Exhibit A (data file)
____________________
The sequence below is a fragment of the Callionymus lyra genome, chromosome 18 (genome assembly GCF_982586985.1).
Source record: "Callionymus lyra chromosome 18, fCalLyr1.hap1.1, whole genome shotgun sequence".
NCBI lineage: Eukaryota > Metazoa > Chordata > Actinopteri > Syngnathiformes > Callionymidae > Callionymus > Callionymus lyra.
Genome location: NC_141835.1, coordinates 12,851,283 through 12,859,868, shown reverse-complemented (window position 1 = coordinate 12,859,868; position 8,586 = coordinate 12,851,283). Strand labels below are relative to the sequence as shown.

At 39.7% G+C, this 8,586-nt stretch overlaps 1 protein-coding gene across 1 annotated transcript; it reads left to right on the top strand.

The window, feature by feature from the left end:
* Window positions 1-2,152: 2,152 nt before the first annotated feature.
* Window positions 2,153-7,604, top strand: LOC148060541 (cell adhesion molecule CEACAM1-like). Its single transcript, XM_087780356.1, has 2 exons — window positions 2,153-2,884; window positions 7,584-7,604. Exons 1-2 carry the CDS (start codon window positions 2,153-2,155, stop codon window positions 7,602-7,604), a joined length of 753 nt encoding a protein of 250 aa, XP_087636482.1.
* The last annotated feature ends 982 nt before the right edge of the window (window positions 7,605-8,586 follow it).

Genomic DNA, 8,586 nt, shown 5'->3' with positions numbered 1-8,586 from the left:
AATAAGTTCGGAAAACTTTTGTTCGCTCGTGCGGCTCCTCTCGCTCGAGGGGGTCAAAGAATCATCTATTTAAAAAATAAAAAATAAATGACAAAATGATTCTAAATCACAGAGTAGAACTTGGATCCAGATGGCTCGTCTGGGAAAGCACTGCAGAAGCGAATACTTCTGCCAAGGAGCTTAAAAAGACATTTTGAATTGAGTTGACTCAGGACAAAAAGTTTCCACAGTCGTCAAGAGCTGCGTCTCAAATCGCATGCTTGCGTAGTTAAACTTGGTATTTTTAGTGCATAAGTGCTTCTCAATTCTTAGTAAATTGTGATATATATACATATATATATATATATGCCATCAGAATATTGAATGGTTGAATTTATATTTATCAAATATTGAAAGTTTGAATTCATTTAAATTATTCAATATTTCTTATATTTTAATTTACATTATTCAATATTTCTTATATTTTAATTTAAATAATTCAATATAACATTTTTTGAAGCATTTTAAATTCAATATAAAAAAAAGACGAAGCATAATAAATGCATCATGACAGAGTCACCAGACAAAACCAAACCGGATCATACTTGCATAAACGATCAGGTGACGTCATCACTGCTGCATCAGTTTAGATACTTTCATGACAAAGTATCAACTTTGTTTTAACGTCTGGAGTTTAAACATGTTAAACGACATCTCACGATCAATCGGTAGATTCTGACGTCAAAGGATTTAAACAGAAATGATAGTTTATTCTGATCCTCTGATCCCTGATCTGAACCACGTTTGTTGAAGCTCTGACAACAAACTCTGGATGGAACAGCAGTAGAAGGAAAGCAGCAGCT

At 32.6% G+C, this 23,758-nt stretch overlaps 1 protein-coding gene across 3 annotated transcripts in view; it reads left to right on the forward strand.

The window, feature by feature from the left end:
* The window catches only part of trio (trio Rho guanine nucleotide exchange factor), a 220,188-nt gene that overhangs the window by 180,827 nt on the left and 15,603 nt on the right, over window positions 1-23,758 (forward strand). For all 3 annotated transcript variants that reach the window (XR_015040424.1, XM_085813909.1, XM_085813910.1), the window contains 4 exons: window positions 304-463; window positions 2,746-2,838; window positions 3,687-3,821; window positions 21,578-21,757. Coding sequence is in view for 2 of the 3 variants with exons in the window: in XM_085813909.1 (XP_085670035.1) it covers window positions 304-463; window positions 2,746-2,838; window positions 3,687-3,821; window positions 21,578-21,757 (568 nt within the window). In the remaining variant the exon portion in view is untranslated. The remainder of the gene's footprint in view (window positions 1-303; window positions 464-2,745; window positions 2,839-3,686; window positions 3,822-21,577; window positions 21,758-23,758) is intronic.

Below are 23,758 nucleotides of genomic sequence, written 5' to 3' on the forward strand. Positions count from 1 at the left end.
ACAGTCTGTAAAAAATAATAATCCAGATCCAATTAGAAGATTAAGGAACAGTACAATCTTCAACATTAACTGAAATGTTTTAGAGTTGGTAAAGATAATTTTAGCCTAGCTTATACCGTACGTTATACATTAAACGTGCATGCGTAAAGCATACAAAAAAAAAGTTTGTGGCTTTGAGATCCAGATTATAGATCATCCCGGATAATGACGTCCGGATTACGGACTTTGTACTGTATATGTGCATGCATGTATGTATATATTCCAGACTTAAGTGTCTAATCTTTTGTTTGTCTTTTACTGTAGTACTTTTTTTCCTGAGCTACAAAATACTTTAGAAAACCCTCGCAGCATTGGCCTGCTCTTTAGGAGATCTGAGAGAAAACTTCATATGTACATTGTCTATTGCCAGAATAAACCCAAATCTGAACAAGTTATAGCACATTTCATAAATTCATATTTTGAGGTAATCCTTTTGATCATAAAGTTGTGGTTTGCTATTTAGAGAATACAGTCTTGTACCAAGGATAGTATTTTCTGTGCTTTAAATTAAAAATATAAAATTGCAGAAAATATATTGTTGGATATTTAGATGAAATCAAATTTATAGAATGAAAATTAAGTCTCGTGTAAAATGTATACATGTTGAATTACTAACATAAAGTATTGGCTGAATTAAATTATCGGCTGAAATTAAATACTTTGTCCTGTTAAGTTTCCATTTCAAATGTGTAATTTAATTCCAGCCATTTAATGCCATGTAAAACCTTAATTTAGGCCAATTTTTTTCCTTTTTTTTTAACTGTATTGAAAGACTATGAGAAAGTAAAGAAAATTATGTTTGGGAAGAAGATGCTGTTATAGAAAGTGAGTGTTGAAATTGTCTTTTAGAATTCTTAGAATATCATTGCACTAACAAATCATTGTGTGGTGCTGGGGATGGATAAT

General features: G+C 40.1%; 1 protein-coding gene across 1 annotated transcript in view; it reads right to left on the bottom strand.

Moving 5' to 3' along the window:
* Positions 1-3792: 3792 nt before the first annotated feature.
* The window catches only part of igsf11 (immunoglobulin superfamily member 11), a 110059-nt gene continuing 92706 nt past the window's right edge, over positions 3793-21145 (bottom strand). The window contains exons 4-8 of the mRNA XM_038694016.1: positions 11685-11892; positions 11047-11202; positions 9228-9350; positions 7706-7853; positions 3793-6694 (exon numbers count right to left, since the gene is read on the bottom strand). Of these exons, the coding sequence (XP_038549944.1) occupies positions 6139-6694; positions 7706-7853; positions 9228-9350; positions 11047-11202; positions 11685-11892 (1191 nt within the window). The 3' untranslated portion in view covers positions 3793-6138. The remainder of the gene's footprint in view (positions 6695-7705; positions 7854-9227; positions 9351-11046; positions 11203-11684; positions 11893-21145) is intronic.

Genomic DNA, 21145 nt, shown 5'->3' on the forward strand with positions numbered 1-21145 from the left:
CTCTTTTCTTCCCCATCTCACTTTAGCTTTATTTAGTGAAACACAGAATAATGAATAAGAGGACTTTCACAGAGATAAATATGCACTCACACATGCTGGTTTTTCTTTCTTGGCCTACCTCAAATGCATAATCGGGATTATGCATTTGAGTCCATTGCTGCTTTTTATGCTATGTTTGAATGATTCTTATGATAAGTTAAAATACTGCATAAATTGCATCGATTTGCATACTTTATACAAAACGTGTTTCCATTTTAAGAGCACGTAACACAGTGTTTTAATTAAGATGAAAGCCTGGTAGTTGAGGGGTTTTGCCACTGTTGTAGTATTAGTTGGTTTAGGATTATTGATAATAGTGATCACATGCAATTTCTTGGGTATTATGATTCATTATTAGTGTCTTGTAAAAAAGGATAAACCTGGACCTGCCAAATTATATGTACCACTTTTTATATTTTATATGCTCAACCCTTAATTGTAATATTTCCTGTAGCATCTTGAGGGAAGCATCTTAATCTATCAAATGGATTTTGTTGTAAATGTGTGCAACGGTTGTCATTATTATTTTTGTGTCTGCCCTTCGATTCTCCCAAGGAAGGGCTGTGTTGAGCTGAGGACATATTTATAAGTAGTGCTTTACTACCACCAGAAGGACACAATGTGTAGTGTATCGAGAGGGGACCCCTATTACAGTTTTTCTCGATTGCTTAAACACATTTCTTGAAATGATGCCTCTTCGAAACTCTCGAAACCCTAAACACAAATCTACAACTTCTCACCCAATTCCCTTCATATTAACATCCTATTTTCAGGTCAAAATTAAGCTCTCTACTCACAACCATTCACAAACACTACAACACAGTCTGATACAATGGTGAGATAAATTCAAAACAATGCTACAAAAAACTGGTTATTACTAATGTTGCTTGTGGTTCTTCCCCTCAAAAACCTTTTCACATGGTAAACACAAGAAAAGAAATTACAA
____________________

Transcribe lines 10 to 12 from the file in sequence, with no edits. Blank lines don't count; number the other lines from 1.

Genomic DNA, 8,586 nt, shown 5'->3' with positions numbered 1-8,586 from the left:
AATAAGTTCGGAAAACTTTTGTTCGCTCGTGCGGCTCCTCTCGCTCGAGGGGGTCAAAGAATCATCTATTTAAAAAATAAAAAATAAATGACAAAATGATTCTAAATCACAGAGTAGAACTTGGATCCAGATGGCTCGTCTGGGAAAGCACTGCAGAAGCGAATACTTCTGCCAAGGAGCTTAAAAAGACATTTTGAATTGAGTTGACTCAGGACAAAAAGTTTCCACAGTCGTCAAGAGCTGCGTCTCAAATCGCATGCTTGCGTAGTTAAACTTGGTATTTTTAGTGCATAAGTGCTTCTCAATTCTTAGTAAATTGTGATATATATACATATATATATATATATGCCATCAGAATATTGAATGGTTGAATTTATATTTATCAAATATTGAAAGTTTGAATTCATTTAAATTATTCAATATTTCTTATATTTTAATTTACATTATTCAATATTTCTTATATTTTAATTTAAATAATTCAATATAACATTTTTTGAAGCATTTTAAATTCAATATAAAAAAAAGACGAAGCATAATAAATGCATCATGACAGAGTCACCAGACAAAACCAAACCGGATCATACTTGCATAAACGATCAGGTGACGTCATCACTGCTGCATCAGTTTAGATACTTTCATGACAAAGTATCAACTTTGTTTTAACGTCTGGAGTTTAAACATGTTAAACGACATCTCACGATCAATCGGTAGATTCTGACGTCAAAGGATTTAAACAGAAATGATAGTTTATTCTGATCCTCTGATCCCTGATCTGAACCACGTTTGTTGAAGCTCTGACAACAAACTCTGGATGGAACAGCAGTAGAAGGAAAGCAGCAGCT

At 32.6% G+C, this 23,758-nt stretch overlaps 1 protein-coding gene across 3 annotated transcripts in view; it reads left to right on the forward strand.